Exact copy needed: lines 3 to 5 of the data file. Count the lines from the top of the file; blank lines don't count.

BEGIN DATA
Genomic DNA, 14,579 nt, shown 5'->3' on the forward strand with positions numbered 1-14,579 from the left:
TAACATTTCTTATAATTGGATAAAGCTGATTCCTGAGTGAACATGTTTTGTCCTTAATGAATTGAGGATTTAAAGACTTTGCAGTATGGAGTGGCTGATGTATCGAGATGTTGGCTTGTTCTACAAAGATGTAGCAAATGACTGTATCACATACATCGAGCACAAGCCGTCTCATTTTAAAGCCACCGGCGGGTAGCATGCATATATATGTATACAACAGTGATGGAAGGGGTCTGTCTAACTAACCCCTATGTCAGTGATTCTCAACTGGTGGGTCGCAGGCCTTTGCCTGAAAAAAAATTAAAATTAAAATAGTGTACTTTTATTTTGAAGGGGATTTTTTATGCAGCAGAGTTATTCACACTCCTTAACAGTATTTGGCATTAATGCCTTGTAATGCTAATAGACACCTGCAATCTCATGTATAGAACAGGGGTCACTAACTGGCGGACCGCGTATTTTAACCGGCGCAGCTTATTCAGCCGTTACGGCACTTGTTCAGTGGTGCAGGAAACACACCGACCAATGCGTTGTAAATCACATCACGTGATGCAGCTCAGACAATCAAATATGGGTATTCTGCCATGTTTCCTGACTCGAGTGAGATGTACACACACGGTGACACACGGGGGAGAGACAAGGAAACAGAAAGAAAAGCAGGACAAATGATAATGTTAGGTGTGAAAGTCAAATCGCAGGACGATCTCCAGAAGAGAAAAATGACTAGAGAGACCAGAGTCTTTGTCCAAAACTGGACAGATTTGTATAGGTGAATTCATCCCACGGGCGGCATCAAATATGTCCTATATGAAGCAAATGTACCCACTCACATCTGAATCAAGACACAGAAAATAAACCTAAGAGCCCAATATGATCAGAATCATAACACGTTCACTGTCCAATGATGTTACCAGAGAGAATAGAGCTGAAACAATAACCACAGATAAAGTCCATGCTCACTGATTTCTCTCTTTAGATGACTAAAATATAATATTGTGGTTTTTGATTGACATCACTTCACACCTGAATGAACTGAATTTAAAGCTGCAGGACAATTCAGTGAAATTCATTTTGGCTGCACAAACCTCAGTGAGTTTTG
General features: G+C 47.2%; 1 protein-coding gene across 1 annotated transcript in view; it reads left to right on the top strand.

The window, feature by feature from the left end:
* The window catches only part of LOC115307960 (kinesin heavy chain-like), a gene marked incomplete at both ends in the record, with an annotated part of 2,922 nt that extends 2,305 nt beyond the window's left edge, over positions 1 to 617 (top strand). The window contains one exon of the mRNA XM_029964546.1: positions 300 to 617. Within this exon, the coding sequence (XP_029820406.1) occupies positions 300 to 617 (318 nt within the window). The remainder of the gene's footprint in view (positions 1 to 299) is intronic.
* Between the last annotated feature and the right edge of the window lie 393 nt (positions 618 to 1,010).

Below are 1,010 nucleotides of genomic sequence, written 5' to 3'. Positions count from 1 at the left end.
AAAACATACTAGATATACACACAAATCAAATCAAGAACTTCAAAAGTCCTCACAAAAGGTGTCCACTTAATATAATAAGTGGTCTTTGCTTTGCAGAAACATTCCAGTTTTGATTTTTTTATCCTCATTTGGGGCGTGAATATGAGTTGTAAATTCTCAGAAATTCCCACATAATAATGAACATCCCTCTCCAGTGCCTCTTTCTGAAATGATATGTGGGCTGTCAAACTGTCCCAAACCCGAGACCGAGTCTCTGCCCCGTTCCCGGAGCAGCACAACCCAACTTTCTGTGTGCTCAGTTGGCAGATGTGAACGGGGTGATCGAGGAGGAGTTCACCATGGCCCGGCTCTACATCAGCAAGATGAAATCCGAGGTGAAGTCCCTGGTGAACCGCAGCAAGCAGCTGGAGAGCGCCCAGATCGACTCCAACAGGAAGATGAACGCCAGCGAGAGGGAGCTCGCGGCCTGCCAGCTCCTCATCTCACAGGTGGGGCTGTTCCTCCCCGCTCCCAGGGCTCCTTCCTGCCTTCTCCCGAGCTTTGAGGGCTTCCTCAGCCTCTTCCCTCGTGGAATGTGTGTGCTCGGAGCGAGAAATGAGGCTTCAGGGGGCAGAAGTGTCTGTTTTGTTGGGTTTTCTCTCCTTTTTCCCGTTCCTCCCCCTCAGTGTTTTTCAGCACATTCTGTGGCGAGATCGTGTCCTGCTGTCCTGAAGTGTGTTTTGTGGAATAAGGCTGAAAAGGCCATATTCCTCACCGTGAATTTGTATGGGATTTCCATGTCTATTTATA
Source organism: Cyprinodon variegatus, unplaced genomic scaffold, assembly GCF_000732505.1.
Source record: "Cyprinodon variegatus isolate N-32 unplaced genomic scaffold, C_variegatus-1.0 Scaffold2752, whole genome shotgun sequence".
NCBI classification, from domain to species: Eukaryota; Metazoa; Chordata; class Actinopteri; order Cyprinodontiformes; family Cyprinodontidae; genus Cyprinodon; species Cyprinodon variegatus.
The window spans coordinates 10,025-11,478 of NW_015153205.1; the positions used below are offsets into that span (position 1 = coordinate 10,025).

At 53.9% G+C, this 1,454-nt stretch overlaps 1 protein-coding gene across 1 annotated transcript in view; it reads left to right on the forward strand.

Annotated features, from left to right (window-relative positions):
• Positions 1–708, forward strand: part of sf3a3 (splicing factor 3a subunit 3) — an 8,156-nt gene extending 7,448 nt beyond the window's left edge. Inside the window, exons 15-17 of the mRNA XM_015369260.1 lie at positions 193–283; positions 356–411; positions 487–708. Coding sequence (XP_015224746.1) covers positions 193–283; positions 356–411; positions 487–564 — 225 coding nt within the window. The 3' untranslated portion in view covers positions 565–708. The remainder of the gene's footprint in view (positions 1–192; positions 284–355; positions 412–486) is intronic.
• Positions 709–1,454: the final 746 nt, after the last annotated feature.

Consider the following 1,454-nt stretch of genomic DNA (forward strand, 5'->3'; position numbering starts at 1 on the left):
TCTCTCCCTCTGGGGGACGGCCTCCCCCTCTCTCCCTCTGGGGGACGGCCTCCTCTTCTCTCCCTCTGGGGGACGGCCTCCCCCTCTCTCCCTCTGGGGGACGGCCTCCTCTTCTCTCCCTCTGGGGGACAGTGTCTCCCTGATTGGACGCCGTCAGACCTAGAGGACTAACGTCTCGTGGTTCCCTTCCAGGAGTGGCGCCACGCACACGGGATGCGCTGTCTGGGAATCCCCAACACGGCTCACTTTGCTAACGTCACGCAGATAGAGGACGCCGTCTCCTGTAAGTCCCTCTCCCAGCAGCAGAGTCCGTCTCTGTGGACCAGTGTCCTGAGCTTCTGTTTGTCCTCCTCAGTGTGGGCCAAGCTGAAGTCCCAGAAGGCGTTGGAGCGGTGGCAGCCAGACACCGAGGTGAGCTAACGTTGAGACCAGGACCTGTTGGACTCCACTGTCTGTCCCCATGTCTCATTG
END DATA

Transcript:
General features: G+C 47.2%; 1 protein-coding gene across 1 annotated transcript in view; it reads left to right on the top strand.

The window, feature by feature from the left end:
* The window catches only part of LOC115307960 (kinesin heavy chain-like), a gene marked incomplete at both ends in the record, with an annotated part of 2,922 nt that extends 2,305 nt beyond the window's left edge, over positions 1 to 617 (top strand). The window contains one exon of the mRNA XM_029964546.1: positions 300 to 617. Within this exon, the coding sequence (XP_029820406.1) occupies positions 300 to 617 (318 nt within the window). The remainder of the gene's footprint in view (positions 1 to 299) is intronic.